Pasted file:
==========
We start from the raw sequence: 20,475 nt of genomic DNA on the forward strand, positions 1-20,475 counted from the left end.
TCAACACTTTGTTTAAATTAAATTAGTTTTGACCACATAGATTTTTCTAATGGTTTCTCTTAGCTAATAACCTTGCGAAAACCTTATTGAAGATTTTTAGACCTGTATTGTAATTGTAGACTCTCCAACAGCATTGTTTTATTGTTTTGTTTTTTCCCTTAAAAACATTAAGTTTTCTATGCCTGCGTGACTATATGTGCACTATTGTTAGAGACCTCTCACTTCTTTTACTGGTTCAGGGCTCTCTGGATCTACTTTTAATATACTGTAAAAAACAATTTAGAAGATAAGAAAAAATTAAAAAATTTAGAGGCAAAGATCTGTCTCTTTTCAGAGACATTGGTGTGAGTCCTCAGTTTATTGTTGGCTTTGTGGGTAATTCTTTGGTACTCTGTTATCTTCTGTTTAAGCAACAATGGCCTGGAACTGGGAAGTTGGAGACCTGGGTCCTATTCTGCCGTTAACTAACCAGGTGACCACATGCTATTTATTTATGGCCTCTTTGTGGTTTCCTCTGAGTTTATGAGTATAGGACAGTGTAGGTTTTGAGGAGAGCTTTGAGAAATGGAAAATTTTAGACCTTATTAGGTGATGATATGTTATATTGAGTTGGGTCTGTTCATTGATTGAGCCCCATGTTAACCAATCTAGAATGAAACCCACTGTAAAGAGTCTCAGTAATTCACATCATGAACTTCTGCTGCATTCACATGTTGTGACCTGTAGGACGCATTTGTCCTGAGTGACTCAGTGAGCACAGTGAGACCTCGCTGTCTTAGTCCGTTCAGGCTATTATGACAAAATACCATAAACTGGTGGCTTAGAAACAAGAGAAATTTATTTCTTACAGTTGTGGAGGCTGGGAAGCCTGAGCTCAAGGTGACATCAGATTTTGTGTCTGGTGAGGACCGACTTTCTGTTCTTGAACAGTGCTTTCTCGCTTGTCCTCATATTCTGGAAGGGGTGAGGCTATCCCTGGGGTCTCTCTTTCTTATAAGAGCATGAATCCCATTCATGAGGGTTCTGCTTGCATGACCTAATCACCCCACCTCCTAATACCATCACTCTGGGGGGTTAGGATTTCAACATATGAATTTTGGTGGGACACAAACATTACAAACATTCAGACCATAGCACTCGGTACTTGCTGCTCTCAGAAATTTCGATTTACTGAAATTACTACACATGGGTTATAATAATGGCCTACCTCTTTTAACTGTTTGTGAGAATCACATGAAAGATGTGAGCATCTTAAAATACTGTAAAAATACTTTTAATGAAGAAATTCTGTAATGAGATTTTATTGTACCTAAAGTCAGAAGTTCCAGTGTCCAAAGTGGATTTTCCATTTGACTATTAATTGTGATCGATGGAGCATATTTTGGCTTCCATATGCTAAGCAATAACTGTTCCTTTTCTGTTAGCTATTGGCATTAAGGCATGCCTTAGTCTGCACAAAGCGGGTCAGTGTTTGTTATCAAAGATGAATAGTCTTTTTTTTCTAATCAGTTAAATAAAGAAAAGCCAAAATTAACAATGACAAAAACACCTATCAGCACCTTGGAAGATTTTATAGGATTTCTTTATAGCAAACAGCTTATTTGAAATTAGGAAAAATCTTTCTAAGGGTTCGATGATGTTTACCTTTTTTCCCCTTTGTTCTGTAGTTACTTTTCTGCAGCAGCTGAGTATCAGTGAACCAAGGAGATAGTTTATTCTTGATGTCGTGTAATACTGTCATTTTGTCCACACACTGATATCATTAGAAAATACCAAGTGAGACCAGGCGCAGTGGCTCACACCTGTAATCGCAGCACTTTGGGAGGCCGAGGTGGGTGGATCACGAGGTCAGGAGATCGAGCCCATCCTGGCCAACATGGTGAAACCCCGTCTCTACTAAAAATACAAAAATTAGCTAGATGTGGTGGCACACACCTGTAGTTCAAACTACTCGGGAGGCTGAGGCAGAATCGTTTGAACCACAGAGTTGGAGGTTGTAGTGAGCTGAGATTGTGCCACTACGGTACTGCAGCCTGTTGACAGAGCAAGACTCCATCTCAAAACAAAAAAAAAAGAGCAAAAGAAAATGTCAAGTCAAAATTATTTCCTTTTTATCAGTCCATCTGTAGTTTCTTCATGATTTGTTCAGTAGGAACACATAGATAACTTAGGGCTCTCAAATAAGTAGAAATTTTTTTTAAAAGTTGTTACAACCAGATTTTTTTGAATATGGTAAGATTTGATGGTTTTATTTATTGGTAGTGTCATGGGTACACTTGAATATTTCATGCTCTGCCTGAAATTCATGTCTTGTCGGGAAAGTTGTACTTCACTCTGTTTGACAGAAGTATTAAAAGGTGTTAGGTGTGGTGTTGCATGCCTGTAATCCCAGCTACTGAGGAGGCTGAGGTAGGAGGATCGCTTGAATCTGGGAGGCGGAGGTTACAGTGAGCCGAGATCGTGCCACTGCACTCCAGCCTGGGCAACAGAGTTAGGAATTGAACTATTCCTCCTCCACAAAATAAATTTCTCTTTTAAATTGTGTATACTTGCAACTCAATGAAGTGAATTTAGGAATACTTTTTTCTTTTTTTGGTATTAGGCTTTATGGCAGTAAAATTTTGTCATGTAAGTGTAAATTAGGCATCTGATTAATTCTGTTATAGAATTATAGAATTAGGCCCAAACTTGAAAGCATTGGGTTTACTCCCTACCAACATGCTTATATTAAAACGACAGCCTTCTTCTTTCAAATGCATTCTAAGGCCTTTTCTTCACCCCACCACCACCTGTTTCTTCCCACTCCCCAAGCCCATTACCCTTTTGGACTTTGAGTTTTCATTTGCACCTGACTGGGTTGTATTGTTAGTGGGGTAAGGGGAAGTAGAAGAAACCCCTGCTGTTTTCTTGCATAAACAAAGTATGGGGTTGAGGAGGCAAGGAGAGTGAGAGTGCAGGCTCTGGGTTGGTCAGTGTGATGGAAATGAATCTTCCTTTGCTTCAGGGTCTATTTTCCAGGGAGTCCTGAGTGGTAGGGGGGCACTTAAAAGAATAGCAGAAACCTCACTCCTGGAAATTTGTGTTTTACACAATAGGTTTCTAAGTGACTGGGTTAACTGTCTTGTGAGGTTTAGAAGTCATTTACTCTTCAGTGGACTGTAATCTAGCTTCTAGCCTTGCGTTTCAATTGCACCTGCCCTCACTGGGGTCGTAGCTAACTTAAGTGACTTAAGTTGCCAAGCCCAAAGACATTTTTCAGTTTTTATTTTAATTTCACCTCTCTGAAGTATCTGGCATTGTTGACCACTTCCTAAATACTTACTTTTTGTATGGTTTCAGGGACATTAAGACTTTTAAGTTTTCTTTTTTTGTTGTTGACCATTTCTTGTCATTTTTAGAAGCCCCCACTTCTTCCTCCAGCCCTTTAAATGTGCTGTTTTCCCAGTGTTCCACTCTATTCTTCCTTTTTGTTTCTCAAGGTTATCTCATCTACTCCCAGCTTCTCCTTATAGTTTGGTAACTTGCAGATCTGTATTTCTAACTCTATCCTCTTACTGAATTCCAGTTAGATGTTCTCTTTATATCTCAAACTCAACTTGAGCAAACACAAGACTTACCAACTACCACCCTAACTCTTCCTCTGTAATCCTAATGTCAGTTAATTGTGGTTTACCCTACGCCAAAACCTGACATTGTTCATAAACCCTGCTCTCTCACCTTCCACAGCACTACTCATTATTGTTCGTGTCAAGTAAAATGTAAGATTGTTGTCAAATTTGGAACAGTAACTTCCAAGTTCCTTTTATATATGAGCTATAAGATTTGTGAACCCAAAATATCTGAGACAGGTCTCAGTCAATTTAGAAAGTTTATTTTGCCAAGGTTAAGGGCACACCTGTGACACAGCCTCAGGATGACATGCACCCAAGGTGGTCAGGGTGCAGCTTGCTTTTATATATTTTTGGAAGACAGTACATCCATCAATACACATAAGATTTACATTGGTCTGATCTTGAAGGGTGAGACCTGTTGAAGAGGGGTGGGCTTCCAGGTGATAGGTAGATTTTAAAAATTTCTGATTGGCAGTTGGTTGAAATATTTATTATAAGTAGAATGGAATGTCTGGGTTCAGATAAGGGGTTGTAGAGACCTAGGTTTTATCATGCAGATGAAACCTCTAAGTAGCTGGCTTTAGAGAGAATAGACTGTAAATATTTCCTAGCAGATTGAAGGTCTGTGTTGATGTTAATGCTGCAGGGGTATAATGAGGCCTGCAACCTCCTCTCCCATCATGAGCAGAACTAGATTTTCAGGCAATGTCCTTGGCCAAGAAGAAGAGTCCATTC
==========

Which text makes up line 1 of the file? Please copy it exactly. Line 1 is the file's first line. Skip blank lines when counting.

We start from the raw sequence: 20,475 nt of genomic DNA on the forward strand, positions 1-20,475 counted from the left end.